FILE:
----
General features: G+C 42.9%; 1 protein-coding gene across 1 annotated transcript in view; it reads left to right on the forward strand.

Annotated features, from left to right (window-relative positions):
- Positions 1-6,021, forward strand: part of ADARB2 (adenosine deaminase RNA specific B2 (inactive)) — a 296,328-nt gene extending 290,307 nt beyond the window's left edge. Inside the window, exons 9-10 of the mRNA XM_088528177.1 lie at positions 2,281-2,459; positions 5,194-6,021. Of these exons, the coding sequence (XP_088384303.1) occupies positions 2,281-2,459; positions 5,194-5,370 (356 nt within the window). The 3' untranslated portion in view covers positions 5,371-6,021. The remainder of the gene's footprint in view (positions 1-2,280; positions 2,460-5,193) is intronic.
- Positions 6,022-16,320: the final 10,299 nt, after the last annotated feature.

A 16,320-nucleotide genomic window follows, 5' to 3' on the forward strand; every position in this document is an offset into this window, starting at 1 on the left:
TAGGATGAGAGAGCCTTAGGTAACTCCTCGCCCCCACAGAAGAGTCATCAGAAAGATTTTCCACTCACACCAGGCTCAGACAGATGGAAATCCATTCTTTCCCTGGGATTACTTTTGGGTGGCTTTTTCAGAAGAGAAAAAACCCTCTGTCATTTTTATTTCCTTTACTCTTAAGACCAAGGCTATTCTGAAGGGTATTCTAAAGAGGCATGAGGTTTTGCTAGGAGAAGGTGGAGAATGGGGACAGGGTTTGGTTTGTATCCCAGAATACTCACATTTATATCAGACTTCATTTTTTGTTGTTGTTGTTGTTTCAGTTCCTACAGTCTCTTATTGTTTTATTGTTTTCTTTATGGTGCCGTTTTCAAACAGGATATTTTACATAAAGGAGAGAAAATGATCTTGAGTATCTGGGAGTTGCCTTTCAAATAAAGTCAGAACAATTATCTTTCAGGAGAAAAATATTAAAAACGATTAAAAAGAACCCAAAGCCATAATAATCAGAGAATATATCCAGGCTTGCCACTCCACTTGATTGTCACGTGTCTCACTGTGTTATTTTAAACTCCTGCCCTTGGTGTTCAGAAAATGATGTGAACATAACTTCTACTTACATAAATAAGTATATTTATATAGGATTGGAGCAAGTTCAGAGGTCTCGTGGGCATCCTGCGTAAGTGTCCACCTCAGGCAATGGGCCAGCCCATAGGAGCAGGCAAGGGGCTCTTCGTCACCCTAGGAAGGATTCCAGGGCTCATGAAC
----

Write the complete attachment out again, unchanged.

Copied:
General features: G+C 42.9%; 1 protein-coding gene across 1 annotated transcript in view; it reads left to right on the forward strand.

Annotated features, from left to right (window-relative positions):
- Positions 1-6,021, forward strand: part of ADARB2 (adenosine deaminase RNA specific B2 (inactive)) — a 296,328-nt gene extending 290,307 nt beyond the window's left edge. Inside the window, exons 9-10 of the mRNA XM_088528177.1 lie at positions 2,281-2,459; positions 5,194-6,021. Of these exons, the coding sequence (XP_088384303.1) occupies positions 2,281-2,459; positions 5,194-5,370 (356 nt within the window). The 3' untranslated portion in view covers positions 5,371-6,021. The remainder of the gene's footprint in view (positions 1-2,280; positions 2,460-5,193) is intronic.
- Positions 6,022-16,320: the final 10,299 nt, after the last annotated feature.

A 16,320-nucleotide genomic window follows, 5' to 3' on the forward strand; every position in this document is an offset into this window, starting at 1 on the left:
TAGGATGAGAGAGCCTTAGGTAACTCCTCGCCCCCACAGAAGAGTCATCAGAAAGATTTTCCACTCACACCAGGCTCAGACAGATGGAAATCCATTCTTTCCCTGGGATTACTTTTGGGTGGCTTTTTCAGAAGAGAAAAAACCCTCTGTCATTTTTATTTCCTTTACTCTTAAGACCAAGGCTATTCTGAAGGGTATTCTAAAGAGGCATGAGGTTTTGCTAGGAGAAGGTGGAGAATGGGGACAGGGTTTGGTTTGTATCCCAGAATACTCACATTTATATCAGACTTCATTTTTTGTTGTTGTTGTTGTTTCAGTTCCTACAGTCTCTTATTGTTTTATTGTTTTCTTTATGGTGCCGTTTTCAAACAGGATATTTTACATAAAGGAGAGAAAATGATCTTGAGTATCTGGGAGTTGCCTTTCAAATAAAGTCAGAACAATTATCTTTCAGGAGAAAAATATTAAAAACGATTAAAAAGAACCCAAAGCCATAATAATCAGAGAATATATCCAGGCTTGCCACTCCACTTGATTGTCACGTGTCTCACTGTGTTATTTTAAACTCCTGCCCTTGGTGTTCAGAAAATGATGTGAACATAACTTCTACTTACATAAATAAGTATATTTATATAGGATTGGAGCAAGTTCAGAGGTCTCGTGGGCATCCTGCGTAAGTGTCCACCTCAGGCAATGGGCCAGCCCATAGGAGCAGGCAAGGGGCTCTTCGTCACCCTAGGAAGGATTCCAGGGCTCATGAAC